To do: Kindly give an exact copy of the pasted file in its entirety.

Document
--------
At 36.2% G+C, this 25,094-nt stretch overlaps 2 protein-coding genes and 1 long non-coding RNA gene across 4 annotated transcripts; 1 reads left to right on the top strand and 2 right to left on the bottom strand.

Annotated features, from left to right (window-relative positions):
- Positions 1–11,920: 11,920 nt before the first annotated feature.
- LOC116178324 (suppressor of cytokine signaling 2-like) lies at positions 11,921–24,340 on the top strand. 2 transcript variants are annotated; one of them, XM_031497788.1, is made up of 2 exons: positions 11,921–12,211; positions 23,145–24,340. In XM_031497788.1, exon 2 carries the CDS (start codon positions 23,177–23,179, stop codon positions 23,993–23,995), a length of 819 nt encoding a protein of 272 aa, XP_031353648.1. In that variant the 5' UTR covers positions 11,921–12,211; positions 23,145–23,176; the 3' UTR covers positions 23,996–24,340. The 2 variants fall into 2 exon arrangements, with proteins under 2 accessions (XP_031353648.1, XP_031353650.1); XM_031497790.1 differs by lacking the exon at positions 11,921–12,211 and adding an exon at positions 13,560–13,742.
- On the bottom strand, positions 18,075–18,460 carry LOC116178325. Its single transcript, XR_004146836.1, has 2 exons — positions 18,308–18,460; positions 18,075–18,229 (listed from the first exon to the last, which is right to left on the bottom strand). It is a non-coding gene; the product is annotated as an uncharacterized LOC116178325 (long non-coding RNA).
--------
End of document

At 36.2% G+C, this 25,094-nt stretch overlaps 2 protein-coding genes and 1 long non-coding RNA gene across 4 annotated transcripts; 1 reads left to right on the top strand and 2 right to left on the bottom strand.

Annotated features, from left to right (window-relative positions):
- Positions 1–11,920: 11,920 nt before the first annotated feature.
- LOC116178324 (suppressor of cytokine signaling 2-like) lies at positions 11,921–24,340 on the top strand. 2 transcript variants are annotated; one of them, XM_031497788.1, is made up of 2 exons: positions 11,921–12,211; positions 23,145–24,340. In XM_031497788.1, exon 2 carries the CDS (start codon positions 23,177–23,179, stop codon positions 23,993–23,995), a length of 819 nt encoding a protein of 272 aa, XP_031353648.1. In that variant the 5' UTR covers positions 11,921–12,211; positions 23,145–23,176; the 3' UTR covers positions 23,996–24,340. The 2 variants fall into 2 exon arrangements, with proteins under 2 accessions (XP_031353648.1, XP_031353650.1); XM_031497790.1 differs by lacking the exon at positions 11,921–12,211 and adding an exon at positions 13,560–13,742.
- On the bottom strand, positions 18,075–18,460 carry LOC116178325. Its single transcript, XR_004146836.1, has 2 exons — positions 18,308–18,460; positions 18,075–18,229 (listed from the first exon to the last, which is right to left on the bottom strand). It is a non-coding gene; the product is annotated as an uncharacterized LOC116178325 (long non-coding RNA).